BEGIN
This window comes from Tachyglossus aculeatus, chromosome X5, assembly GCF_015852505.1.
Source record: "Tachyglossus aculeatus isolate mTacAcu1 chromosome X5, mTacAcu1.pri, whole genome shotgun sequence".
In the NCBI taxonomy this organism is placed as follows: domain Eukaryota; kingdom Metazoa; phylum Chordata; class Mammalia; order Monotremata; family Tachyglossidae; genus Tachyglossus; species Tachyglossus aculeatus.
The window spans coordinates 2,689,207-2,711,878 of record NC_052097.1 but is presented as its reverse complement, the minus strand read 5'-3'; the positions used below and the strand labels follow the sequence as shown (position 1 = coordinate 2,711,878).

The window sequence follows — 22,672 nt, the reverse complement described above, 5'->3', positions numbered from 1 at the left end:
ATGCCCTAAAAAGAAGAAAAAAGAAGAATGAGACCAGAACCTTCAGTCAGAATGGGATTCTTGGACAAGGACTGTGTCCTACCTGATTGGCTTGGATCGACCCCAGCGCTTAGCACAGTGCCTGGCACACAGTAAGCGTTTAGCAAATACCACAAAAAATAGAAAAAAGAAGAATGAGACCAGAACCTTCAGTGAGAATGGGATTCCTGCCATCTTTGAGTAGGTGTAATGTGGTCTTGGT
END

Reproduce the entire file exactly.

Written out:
This window comes from Tachyglossus aculeatus, chromosome X5, assembly GCF_015852505.1.
Source record: "Tachyglossus aculeatus isolate mTacAcu1 chromosome X5, mTacAcu1.pri, whole genome shotgun sequence".
In the NCBI taxonomy this organism is placed as follows: domain Eukaryota; kingdom Metazoa; phylum Chordata; class Mammalia; order Monotremata; family Tachyglossidae; genus Tachyglossus; species Tachyglossus aculeatus.
The window spans coordinates 2,689,207-2,711,878 of record NC_052097.1 but is presented as its reverse complement, the minus strand read 5'-3'; the positions used below and the strand labels follow the sequence as shown (position 1 = coordinate 2,711,878).

The window sequence follows — 22,672 nt, the reverse complement described above, 5'->3', positions numbered from 1 at the left end:
ATGCCCTAAAAAGAAGAAAAAAGAAGAATGAGACCAGAACCTTCAGTCAGAATGGGATTCTTGGACAAGGACTGTGTCCTACCTGATTGGCTTGGATCGACCCCAGCGCTTAGCACAGTGCCTGGCACACAGTAAGCGTTTAGCAAATACCACAAAAAATAGAAAAAAGAAGAATGAGACCAGAACCTTCAGTGAGAATGGGATTCCTGCCATCTTTGAGTAGGTGTAATGTGGTCTTGGT